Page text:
At the beginning of the year, I made a belated vow to hunker down and learn how to drive a manual already. The process itself went remarkably well. Through the instruction of Peter and pretty much every one else (because really, who doesn’t consider themselves an expert on driving?) I tentatively made my way onto the road- the left-hand side, of course.
There have been no real incidents to report, aside from a run-in with a concrete post in our garage that I’d reallyrathernotdiscuss. I can shift gears without bunny-hopping and even manage the dreaded hill starts without the use of the handbrake.
That New Year’s resolution can consider itself officially checked off the list.
My evolution into the world of transportation has been nebulous. For the first few years of my licensed adolescence I drove a hand-me-down vehicle that had belonged to my grandmother: a gold Crown Victoria.
I was a a teenage girl wearing pink Chuck Taylors but I looked like an undercover cop. So that was fun. Pro: I got really good at parking. The car was a behemoth- my friends called it The Boat.
As I entered college I was happy to relinquish the Crown Vic back to my Dad, who I believe still drives it, ridin’ dirty for all the world to see. Thus began my carless years which, for better or worse, consisted of bumming rides home off other students. This resulted in a few interesting situations, one of which involved the driver and his copilot getting stoned out of a water bong while driving down the treacherous highway 321. It was funnier than it sounds, I think.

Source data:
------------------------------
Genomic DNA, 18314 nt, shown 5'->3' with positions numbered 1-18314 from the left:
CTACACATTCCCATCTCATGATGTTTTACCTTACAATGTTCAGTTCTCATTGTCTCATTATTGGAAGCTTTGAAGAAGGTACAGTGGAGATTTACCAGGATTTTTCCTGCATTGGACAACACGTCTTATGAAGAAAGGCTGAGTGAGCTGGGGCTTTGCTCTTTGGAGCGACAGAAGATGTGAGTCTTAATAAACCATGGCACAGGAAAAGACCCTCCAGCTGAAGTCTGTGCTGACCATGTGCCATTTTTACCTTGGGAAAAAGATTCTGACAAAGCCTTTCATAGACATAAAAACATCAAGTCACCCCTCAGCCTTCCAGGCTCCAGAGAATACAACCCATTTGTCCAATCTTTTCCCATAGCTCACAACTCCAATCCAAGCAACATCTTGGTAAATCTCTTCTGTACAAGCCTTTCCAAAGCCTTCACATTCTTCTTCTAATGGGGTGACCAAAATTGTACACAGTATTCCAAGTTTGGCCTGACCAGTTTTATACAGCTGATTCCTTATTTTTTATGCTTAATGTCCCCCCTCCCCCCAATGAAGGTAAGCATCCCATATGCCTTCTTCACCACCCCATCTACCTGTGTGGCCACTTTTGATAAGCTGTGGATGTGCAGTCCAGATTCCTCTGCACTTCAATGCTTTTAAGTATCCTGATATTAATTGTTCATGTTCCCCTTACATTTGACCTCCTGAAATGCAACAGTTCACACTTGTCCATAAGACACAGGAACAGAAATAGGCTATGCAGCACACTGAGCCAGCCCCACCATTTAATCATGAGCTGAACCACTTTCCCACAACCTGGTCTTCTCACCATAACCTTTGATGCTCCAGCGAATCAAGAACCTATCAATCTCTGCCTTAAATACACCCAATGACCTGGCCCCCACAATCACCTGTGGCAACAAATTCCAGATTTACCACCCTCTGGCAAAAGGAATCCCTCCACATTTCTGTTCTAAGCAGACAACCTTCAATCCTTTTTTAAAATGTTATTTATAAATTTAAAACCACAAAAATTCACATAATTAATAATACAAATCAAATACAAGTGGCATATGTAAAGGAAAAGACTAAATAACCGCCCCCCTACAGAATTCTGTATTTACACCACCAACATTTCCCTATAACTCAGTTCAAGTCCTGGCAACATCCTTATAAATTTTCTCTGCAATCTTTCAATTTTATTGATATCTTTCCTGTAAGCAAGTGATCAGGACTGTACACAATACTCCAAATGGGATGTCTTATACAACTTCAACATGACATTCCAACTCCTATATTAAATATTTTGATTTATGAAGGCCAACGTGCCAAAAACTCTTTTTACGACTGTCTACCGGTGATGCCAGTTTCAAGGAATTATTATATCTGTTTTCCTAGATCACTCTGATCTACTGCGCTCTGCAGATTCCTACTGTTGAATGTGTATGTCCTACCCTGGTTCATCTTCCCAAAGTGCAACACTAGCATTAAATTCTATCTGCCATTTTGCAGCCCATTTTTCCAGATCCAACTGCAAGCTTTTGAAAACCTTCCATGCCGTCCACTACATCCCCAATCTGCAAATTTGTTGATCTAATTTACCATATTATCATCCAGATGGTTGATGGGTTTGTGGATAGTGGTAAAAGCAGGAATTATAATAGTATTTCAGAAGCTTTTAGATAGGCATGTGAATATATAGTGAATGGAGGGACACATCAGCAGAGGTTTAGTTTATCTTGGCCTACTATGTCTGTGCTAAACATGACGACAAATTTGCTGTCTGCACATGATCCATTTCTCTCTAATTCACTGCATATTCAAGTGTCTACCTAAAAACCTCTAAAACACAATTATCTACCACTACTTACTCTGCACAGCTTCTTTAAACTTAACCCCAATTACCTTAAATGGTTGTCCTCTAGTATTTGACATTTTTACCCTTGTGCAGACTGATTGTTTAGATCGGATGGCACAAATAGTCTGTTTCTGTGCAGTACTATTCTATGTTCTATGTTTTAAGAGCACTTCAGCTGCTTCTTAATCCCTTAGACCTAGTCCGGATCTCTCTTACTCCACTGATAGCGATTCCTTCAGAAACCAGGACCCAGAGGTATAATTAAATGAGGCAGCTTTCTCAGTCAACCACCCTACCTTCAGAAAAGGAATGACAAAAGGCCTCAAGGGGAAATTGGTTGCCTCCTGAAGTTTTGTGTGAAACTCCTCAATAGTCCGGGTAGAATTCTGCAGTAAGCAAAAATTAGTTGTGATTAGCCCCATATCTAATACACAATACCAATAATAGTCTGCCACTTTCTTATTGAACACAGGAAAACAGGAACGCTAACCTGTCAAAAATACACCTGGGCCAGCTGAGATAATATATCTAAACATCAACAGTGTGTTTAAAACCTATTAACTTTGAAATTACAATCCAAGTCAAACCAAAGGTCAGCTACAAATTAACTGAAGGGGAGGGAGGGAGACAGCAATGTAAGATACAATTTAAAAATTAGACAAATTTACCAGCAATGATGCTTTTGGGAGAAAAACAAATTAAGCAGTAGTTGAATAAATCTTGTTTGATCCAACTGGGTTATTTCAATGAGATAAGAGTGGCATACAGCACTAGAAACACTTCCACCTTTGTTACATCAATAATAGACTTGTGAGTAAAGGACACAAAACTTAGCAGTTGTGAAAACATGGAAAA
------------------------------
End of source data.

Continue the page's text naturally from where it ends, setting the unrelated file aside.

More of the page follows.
(I should probably clarify that I was not the copilot in the aforementioned situation.)
When I moved to New Zealand, I fell in love with Peter partly because of the car he drove. He knows this already.
A rugged Toyota HiLux (4Runner to the Americans), it was a great car for camping and adventuring in. On the way back from a skydiving weekend it overheated and was subsequently sold.
Enter: bikes. My love affair with cycling as a means of transportation began.
Post New-Zealand and back in the US, we had the Toyota Sienna (stunningly reliable, even in the ice. Great for loading a drunk late-night crew into for a run to Cookout.)
The Sienna was followed by the Mazda 3, a car that I wanted simply because it had a sunroof and Bose speakers but one that proved to be a fabulous little vehicle.
Now that we’re here, the Subaru has proved to be a somewhat misguided purchase, but we love it nonetheless.
More cars will undoubtedly come and go, but a part of me misses the bike-dependent existence in New Zealand through the rain and absolutely brutal wind. We’ll get older and cushier, and probably lazier, but I’ll still remember trying to balance shopping bags on the handle bars and riding tandem to pick up a pizza.
As glad as I am to be able to finally drive my own car, life was sure a lot simpler when transportation consisted of pushing one foot in front of the other and just getting up the next hill.